ture at a period so awful and momentous, Cart Of LONDON. Petition to the House

not to participate wth the people in their: of Commons, March 251h 1809. dangers, sucrifices, and privations. They ? Sheeth, that your petitioners base, duro | thereføre pray your bonboise, oors

to carry

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to relax in your endeavours in carrying so Subjects, the Lord Mayor, Aldermen, and necessary and beneficial a measure into effect, Cominons of the City of Londoo, in Com. and causing inquiries to be made into the mon Council assembled, humbly approach

the public money, which

to your Majesty's sa may effeotually guard against such abuses cred person and government. Your Majesin future, and for abolishing all necessary ty's faithful Citizens of London are truly places and pensions, as well in reversion sensible of the blessings which the people of as otherwise, as the best means of copsoli- this country enjoy in a peculiar manner, dating the strength of the empire, and calling for whilst it has pleased the Almighty to forth the united energies and exertions of the permit the overthrow of many nations of people, at a time so necessary for the safety Europe, we have the bappiness yet to possess and security of his Majesty's dominions. unimpaired our glorious constitution, to be

governed by the mildest and most benevolent CITY OF LONDON. Petition to the House of sovereigns, and to be protected by good of Lords, March 25th 1808.

and wholesome laws wisely, administered. Sheweth (after a repetition of the first To obtain these blessings our forefathers Ave paragraphs in the Commons' petition),- freely shed their blood; they are placed in That it was with grief and disappointment our band as a precious pledge, and we fondthat they observed the views and intentions ly hope that our children's children will en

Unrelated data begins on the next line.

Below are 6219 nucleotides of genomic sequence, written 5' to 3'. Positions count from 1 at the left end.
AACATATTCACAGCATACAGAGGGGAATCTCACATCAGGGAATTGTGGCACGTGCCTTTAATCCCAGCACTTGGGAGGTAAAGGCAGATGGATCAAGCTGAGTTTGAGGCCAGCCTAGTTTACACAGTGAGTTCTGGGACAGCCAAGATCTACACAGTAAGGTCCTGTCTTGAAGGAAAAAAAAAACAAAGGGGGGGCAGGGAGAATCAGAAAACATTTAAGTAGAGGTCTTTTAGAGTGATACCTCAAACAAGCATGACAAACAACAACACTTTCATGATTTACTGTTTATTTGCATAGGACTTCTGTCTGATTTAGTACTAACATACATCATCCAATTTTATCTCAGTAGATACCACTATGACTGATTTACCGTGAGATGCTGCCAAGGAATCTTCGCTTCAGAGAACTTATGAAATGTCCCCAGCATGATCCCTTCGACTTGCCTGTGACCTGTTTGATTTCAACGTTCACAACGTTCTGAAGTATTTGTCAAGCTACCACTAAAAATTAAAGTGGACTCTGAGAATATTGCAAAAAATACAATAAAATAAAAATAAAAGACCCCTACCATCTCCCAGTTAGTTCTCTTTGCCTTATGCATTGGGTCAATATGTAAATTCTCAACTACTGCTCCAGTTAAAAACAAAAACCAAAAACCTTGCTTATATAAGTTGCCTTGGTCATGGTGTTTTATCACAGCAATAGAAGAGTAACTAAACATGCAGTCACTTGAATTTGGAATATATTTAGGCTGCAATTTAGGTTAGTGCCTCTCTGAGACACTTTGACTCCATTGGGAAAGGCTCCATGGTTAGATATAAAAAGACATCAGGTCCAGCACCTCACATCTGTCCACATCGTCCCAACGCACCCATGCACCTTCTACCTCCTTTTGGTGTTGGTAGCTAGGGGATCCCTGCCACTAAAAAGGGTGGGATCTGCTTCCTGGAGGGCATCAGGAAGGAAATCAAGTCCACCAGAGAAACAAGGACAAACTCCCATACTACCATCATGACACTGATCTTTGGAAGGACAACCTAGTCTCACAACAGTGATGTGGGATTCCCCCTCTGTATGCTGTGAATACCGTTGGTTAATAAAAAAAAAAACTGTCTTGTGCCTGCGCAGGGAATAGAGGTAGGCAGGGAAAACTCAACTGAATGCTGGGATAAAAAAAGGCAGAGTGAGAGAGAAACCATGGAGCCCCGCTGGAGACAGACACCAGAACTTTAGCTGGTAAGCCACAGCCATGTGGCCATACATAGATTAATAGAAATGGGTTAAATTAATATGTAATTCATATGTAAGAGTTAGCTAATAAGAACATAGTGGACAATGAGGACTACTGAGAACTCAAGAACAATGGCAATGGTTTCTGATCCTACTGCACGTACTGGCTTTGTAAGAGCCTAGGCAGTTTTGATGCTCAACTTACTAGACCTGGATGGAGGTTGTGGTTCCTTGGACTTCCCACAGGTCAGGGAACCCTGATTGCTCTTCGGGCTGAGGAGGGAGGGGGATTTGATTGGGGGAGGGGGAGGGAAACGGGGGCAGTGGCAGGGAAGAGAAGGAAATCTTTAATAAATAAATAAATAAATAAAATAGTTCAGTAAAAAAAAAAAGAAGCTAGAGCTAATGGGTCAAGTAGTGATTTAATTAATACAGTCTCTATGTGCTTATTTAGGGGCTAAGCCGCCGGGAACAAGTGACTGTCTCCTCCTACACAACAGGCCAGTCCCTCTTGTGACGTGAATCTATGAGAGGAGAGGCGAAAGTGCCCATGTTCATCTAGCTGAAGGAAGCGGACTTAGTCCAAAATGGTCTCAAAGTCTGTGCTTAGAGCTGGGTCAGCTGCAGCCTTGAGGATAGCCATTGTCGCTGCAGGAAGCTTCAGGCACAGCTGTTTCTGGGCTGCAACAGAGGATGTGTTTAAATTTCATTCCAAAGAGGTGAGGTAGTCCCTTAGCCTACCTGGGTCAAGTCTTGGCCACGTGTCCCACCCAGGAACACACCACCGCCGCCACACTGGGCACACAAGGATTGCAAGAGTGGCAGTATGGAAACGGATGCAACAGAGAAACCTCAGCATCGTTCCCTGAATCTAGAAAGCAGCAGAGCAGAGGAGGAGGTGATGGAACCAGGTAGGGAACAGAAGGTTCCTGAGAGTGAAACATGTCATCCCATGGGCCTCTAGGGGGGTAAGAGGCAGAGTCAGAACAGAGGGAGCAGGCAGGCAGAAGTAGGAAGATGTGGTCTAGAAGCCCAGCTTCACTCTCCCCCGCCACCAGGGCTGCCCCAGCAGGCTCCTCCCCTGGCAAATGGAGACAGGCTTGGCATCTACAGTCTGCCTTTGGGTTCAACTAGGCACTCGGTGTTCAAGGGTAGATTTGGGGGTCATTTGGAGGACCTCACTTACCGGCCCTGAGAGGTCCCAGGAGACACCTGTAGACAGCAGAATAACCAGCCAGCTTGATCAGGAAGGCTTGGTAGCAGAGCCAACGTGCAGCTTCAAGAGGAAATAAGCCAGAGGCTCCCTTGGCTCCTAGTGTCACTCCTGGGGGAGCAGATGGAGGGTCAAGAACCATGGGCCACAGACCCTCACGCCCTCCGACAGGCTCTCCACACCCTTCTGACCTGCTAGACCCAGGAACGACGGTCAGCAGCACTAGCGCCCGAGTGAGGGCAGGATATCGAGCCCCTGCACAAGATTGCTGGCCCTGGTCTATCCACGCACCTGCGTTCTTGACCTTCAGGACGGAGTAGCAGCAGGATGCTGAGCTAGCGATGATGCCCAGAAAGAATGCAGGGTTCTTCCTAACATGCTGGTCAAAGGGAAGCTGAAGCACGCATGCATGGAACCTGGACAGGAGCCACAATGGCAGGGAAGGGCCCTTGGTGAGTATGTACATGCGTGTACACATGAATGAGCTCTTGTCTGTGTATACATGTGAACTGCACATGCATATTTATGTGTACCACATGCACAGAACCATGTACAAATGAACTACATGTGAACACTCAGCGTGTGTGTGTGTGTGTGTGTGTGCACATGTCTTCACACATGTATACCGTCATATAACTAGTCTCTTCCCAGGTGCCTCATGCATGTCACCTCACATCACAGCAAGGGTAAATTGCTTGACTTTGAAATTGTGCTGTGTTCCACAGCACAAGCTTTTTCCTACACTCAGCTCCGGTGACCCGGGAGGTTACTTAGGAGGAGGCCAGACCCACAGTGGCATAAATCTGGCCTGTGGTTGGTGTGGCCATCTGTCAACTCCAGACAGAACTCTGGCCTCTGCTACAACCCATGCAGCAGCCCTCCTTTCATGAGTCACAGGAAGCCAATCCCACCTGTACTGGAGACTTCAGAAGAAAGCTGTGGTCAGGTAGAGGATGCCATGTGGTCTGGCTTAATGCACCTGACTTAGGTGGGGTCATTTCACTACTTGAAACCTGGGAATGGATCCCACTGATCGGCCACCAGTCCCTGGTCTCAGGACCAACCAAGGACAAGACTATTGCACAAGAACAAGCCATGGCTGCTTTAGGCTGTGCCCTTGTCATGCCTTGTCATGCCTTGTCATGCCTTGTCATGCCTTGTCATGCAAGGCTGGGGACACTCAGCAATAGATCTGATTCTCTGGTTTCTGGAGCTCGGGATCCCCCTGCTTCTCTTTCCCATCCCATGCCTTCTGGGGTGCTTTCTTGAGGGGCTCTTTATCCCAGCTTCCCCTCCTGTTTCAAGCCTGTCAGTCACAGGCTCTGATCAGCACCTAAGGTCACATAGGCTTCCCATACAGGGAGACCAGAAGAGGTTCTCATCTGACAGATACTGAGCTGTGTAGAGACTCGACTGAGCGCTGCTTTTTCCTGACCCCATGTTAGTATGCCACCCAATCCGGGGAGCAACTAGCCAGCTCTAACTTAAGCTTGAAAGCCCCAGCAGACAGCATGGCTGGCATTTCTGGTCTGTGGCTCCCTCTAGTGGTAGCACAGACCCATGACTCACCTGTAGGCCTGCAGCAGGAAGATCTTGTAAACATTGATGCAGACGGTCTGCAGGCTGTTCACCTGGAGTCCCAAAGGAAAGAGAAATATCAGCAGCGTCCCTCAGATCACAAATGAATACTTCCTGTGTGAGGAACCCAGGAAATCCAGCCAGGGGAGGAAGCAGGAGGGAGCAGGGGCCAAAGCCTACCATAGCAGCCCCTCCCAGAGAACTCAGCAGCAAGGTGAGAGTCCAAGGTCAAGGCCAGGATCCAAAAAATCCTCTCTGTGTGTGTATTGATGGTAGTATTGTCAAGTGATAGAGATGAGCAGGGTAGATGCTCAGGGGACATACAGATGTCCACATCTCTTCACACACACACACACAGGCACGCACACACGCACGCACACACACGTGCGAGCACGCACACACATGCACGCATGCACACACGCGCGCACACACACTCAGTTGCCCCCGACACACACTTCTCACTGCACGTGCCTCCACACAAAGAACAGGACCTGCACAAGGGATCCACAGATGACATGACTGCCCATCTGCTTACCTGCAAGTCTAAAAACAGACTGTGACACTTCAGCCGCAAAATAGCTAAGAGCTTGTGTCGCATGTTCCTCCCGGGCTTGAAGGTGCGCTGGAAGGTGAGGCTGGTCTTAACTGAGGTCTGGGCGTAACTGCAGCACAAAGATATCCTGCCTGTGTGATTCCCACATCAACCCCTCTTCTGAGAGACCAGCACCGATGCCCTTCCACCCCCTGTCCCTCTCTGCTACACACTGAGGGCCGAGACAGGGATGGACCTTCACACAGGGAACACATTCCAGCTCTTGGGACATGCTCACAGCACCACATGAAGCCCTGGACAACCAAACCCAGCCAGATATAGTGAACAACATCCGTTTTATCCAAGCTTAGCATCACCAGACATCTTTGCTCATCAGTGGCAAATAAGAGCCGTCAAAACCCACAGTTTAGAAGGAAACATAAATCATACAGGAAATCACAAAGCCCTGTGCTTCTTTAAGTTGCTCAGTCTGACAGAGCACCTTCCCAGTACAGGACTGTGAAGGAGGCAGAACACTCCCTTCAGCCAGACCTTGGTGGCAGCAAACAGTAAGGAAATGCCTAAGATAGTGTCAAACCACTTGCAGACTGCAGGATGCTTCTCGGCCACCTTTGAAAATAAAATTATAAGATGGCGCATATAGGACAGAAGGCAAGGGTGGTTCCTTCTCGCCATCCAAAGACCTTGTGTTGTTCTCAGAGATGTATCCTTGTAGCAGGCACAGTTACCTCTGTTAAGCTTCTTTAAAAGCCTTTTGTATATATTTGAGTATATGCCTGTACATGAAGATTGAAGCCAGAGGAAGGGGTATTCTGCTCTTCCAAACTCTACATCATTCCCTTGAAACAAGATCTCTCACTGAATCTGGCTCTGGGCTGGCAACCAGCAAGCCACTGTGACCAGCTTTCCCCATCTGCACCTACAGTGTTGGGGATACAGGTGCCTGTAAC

of their Representative in parliament unhap- joy the same to the latest posterity:-We " pily, frustrated by your lordships' rejection are not unmindful, Sire, that by the preof this necessary and salutary measure, de- ponderating influence of the government of priving the people, while labouring under France, almost every state upon the Coptisuch accumulated difficulties, of all hope of nent has been compelled to unite in forming seeing any progress made in such great and one vast and gigantic confederacy, whose efacknowledged evils..- That they beg most forts are solely directed to bring destruction seriously to impress upon your right hon. upon your Majesty's dominions. We view house, at a time when it is declared, “ that this combination without dread, firmly rely. this country is at the crisis of its fate," ing upon a continuance of the divine protecand the united exertions of all ranks are ne. tion, upon union amongst all ranks of your cessary to resist the dangers with which they people, the extinciion of party spirit (mmt are assailed, a disposition in either branch essentially necessary at this very important cri of the legislature to withhold from the peo- sis), upon the goodness of our cause, the valeur ple a redress of public greviances must be and skill of ycur Majesty's ficets and armies, productive of 'nost serious consequences, and on the vigour, firmuess, and wisdom of necessarily damp their ardour, and impede your Majesty's councils.—With these aids, their exertions in the important struggle in we doubt not your Majesty will confound which they are engaged. — They therefore and defeat the designs of our inveterate pray your right hon. house to take these